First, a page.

Sub-Basin Pollution Source Tracking Program
Ronnie Carter, Water Quality Specialist
Septic Tank System
Backstory and Context
Water Quality Monitoring
Sites along the targeted river and its tributaries are monitored bi-weekly to monthly year round for several parameters including water temperature, dissolved oxygen, specific conductance, pH, turbidity, and fecal coliform and E. coli bacteria. Using the water quality data and land use patterns, the LPBF and its partners track down and clean fecal pollution sources. LPBF also submits the data to LDEQ for consideration in the EPA’s Impaired Waterbodies List.
Wastewater Treatment Plant Assistance
LPBF works with WWTP owners/operators to insure the plants are functioning properly. This helps reduce the amount of fecal bacteria entering the waterways. We work with the LDEQ Small Business Assistance Program to offer education, technical support, and help the plant owner/operators obtain and keep up the proper permits. More about this program can be found under the WWTP Assistance topic. (Link)
Outreach & Education
Education and outreach is an important part of the Sub-Basin Program. We do this in many ways:
- We offer technical assistance to commercial and home WWTP owners/operators.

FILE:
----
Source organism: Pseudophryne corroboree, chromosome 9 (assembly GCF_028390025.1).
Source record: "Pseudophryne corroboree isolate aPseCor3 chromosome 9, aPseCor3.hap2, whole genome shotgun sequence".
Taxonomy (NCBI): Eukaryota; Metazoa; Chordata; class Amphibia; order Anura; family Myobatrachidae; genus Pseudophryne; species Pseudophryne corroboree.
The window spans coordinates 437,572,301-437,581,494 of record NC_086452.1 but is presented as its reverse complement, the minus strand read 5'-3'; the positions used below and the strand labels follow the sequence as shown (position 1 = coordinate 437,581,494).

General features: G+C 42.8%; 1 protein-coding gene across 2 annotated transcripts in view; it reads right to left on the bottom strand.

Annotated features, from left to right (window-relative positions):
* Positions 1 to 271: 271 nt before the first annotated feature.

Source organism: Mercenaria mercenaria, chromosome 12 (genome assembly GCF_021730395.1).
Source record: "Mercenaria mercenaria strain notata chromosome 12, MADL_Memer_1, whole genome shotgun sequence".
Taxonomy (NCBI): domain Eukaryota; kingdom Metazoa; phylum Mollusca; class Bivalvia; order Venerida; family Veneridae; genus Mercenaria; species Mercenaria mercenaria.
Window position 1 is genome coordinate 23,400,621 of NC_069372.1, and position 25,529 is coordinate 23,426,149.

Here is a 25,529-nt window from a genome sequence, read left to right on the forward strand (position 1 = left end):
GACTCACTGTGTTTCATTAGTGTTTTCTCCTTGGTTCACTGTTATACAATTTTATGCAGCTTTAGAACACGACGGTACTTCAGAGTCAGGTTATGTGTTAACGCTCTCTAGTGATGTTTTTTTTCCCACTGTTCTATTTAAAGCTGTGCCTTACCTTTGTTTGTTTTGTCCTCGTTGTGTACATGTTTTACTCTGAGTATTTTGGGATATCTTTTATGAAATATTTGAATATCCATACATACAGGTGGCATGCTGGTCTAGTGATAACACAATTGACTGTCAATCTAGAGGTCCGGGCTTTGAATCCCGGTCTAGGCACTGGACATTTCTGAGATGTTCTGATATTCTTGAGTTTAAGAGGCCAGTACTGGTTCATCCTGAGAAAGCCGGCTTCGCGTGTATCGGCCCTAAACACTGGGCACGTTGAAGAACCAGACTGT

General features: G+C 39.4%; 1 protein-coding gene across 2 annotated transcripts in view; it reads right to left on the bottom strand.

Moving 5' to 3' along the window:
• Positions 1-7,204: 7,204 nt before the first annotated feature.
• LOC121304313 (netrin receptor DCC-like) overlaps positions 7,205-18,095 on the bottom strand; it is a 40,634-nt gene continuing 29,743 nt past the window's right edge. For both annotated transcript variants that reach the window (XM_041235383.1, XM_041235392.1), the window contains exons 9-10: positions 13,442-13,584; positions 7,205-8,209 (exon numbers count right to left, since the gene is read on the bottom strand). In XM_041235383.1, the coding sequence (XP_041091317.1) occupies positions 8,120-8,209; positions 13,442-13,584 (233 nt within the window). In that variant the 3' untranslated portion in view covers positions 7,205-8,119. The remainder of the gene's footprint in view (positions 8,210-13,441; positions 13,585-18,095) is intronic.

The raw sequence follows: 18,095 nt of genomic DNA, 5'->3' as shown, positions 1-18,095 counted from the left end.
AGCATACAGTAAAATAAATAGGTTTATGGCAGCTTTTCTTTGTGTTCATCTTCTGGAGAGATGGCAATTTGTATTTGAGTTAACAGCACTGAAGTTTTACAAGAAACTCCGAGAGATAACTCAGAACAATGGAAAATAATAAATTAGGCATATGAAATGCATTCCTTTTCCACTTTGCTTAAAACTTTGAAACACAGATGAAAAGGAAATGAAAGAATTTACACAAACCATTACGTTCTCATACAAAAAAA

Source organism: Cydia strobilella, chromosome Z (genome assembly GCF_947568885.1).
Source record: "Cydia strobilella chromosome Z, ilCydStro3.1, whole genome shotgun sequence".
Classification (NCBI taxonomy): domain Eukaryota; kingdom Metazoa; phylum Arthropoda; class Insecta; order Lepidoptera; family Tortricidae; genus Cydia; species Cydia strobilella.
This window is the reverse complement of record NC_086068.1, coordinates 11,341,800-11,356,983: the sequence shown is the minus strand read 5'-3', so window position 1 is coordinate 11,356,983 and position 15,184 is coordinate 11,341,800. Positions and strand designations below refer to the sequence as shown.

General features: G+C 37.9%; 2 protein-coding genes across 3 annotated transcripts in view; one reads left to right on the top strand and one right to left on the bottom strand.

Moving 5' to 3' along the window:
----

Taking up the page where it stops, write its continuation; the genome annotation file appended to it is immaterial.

- With the assistance of LDEQ and LDHH, we distribute an LPBF-produced brochure to educate homeowners on the care and maintenance of home WWTPs.
- We share the successes of the project through presentations at conferences, publications in journals, and publications on the LPBF website.
To date, this program has collected more than 7,000 water quality samples at greater than 120 sites on northshore rivers and worked with more than 1,000 commercial and 1,200 home WWTPs. This has led three rivers being removed from the EPA’s Impaired Waterbodies List. The Bogue Falaya River, Tchefuncte River, and Tangipahoa Rivers were removed in 2008 and declare safe for “primary contact recreation” (i.e. swimming). The program has also led to reductions in fecal pollution on more than 10 waterways. In 2009, the LDEQ decided to use the Sub-Basin Program as a model for watershed targeting of their wastewater surveillance activities and began to switch to a results-based (reduction in fecal loading) type of program.
LPBF will continue working with state and parish entities to coordinate efforts within the watershed. The ultimate goal is to reduce fecal pollution in the waterbodies to meet the Clean Water Act’s “swimmable” criteria and get all Basin waterbodies removed from EPA’s Impaired Waterbodies List.